Post Four

For the last post, I discussed the presence of gender-identity-commentary within Butler’s story. Specifically it seemed a bit editorial at times, where she spoke with her own voice stronger than Lilith spoke with hers. I feel that my hypothesis still holds and is even changed to include a sort of homophobia. The further evidence is this:

Example 1:

“That thing will never touch me again if I have anything to do with it.” (169)

Paul is afraid and attributes homosexuality to Nikanj.

Example 2:

“The refusal to accept Nikanj’s sex frightened her because it reminded her of Paul Titus. She did not want to see Paul Titus in Jospeh.

‘It is isn’t male, Joseph.’

‘What difference does it make!’”

Butler adapts the argument slightly here to include a general fear of “the other.” He knows that Nikanj is not male but it doesn’t make a difference.

Example 3:

“ ‘What the hell is she saving herself for?’ Jean was demanding. ‘It’s her duty to get together with someone.’” (176)

Hypothesis: Butler is making a claim about the institution of gender roles and natural male/female interactions. She argues about a general fear of the other through Joseph and his fear of Nikanj and then within this idea of binaries, she applies that general idea to how everyone acts and pairs up in survival situations.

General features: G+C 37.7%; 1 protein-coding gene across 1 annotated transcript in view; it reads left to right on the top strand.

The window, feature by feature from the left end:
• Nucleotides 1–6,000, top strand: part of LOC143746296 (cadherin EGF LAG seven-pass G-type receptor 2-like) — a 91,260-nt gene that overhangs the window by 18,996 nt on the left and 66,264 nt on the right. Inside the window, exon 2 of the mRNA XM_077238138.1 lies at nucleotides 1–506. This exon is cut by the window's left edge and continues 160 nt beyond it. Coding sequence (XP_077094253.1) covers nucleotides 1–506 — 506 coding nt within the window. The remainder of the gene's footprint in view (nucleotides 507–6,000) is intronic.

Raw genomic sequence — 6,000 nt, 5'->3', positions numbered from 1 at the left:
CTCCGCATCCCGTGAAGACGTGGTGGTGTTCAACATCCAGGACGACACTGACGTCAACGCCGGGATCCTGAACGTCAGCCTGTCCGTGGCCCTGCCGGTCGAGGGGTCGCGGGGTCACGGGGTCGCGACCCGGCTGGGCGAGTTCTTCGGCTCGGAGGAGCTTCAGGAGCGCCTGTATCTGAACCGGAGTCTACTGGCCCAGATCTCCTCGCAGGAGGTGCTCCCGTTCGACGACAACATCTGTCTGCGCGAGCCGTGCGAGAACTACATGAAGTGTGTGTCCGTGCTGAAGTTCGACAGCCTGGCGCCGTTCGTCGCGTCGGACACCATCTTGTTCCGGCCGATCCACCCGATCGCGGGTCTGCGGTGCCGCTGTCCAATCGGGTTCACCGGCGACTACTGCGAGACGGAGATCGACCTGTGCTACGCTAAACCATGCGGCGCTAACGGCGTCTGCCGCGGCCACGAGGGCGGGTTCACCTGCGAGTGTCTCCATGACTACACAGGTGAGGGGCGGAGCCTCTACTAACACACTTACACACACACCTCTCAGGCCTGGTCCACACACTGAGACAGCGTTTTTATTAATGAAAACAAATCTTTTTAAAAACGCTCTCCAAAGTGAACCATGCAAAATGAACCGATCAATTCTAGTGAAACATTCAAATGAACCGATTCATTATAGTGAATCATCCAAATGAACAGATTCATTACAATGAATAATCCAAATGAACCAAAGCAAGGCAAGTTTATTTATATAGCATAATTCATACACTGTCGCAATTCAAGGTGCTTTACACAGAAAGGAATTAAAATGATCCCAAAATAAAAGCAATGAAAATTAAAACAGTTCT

Return to the text:

I still agree with the hypothesis after looking over the examples more, and even think that it has been strengthened with the more recent readings. Specifically, there is the instance where Joseph exposes his own homophobia of sorts. Again here, Butler is playing with binaries and gender identities. Nikanj is not female, hence Jospeh’s disgust and anger, but at the same time it is not male either. Butler is arguing that Joseph comes from a world of binaries and this new world Joseph lives in does not have those same binaries. The binaries which Butler comments on are conditioned and cultured to the point where it’s difficult for characters to see the Oankali for what they actually are, not a humanized version of what they are. Within the context of hierarchy or social structure, this thread is still consistent with the rest of the novel, as Butler includes violent where sex is described as a woman’s duty. Pairing up is not a choice out of love for the people whom Lilith awakens. Pairing up is a means of survival and is a necessity. There is hardly any choice for the woman until Lilith comes and stops the violent men. If there is no sort of hierarchy, then there are no subservient duties.